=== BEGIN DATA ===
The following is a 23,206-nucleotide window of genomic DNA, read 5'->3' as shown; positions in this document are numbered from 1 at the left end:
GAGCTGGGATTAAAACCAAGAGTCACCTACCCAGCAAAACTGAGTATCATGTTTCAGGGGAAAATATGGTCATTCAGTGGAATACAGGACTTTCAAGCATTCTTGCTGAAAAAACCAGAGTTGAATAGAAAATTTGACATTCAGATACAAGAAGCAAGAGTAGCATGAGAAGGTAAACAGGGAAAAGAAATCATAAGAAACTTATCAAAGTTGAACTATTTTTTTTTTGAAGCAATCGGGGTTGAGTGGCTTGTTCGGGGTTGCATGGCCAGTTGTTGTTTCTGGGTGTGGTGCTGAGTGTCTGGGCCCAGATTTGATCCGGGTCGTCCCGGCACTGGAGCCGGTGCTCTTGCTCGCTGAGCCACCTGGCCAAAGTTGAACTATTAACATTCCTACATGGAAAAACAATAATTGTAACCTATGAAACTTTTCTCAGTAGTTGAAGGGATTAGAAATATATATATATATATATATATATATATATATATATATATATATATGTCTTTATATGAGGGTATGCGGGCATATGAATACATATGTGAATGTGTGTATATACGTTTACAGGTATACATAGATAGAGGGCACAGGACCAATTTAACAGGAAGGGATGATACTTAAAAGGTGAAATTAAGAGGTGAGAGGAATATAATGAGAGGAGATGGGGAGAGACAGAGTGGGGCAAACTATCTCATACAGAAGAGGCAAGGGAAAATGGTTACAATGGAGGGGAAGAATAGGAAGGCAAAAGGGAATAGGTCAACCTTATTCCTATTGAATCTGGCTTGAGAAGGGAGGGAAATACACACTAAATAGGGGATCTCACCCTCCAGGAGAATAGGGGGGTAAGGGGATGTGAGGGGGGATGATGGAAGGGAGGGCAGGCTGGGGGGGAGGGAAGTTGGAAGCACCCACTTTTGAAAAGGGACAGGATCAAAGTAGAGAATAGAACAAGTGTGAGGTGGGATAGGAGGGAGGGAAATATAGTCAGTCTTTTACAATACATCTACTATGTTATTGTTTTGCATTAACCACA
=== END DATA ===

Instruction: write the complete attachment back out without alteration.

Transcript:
The following is a 23,206-nucleotide window of genomic DNA, read 5'->3' as shown; positions in this document are numbered from 1 at the left end:
GAGCTGGGATTAAAACCAAGAGTCACCTACCCAGCAAAACTGAGTATCATGTTTCAGGGGAAAATATGGTCATTCAGTGGAATACAGGACTTTCAAGCATTCTTGCTGAAAAAACCAGAGTTGAATAGAAAATTTGACATTCAGATACAAGAAGCAAGAGTAGCATGAGAAGGTAAACAGGGAAAAGAAATCATAAGAAACTTATCAAAGTTGAACTATTTTTTTTTTGAAGCAATCGGGGTTGAGTGGCTTGTTCGGGGTTGCATGGCCAGTTGTTGTTTCTGGGTGTGGTGCTGAGTGTCTGGGCCCAGATTTGATCCGGGTCGTCCCGGCACTGGAGCCGGTGCTCTTGCTCGCTGAGCCACCTGGCCAAAGTTGAACTATTAACATTCCTACATGGAAAAACAATAATTGTAACCTATGAAACTTTTCTCAGTAGTTGAAGGGATTAGAAATATATATATATATATATATATATATATATATATATATATATATATGTCTTTATATGAGGGTATGCGGGCATATGAATACATATGTGAATGTGTGTATATACGTTTACAGGTATACATAGATAGAGGGCACAGGACCAATTTAACAGGAAGGGATGATACTTAAAAGGTGAAATTAAGAGGTGAGAGGAATATAATGAGAGGAGATGGGGAGAGACAGAGTGGGGCAAACTATCTCATACAGAAGAGGCAAGGGAAAATGGTTACAATGGAGGGGAAGAATAGGAAGGCAAAAGGGAATAGGTCAACCTTATTCCTATTGAATCTGGCTTGAGAAGGGAGGGAAATACACACTAAATAGGGGATCTCACCCTCCAGGAGAATAGGGGGGTAAGGGGATGTGAGGGGGGATGATGGAAGGGAGGGCAGGCTGGGGGGGAGGGAAGTTGGAAGCACCCACTTTTGAAAAGGGACAGGATCAAAGTAGAGAATAGAACAAGTGTGAGGTGGGATAGGAGGGAGGGAAATATAGTCAGTCTTTTACAATACATCTACTATGTTATTGTTTTGCATTAACCACA